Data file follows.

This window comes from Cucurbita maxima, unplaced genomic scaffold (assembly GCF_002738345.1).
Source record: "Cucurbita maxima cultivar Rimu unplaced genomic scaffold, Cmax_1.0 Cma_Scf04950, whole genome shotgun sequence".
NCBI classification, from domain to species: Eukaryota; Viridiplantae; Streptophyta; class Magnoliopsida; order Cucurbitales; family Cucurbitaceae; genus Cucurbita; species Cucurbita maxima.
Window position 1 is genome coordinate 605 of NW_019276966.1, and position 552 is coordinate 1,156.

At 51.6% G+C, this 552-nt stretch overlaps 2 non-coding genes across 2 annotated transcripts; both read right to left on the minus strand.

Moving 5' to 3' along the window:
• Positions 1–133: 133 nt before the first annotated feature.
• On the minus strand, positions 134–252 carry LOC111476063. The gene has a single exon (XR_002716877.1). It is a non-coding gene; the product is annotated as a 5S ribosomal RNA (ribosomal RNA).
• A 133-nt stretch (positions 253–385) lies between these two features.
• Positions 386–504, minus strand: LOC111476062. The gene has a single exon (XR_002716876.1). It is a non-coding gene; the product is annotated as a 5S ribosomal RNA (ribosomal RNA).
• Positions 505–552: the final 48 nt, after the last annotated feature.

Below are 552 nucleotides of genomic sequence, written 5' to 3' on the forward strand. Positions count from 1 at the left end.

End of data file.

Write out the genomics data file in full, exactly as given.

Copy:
This window comes from Cucurbita maxima, unplaced genomic scaffold (assembly GCF_002738345.1).
Source record: "Cucurbita maxima cultivar Rimu unplaced genomic scaffold, Cmax_1.0 Cma_Scf04950, whole genome shotgun sequence".
NCBI classification, from domain to species: Eukaryota; Viridiplantae; Streptophyta; class Magnoliopsida; order Cucurbitales; family Cucurbitaceae; genus Cucurbita; species Cucurbita maxima.
Window position 1 is genome coordinate 605 of NW_019276966.1, and position 552 is coordinate 1,156.

At 51.6% G+C, this 552-nt stretch overlaps 2 non-coding genes across 2 annotated transcripts; both read right to left on the minus strand.

Moving 5' to 3' along the window:
• Positions 1–133: 133 nt before the first annotated feature.
• On the minus strand, positions 134–252 carry LOC111476063. The gene has a single exon (XR_002716877.1). It is a non-coding gene; the product is annotated as a 5S ribosomal RNA (ribosomal RNA).
• A 133-nt stretch (positions 253–385) lies between these two features.
• Positions 386–504, minus strand: LOC111476062. The gene has a single exon (XR_002716876.1). It is a non-coding gene; the product is annotated as a 5S ribosomal RNA (ribosomal RNA).
• Positions 505–552: the final 48 nt, after the last annotated feature.

Below are 552 nucleotides of genomic sequence, written 5' to 3' on the forward strand. Positions count from 1 at the left end.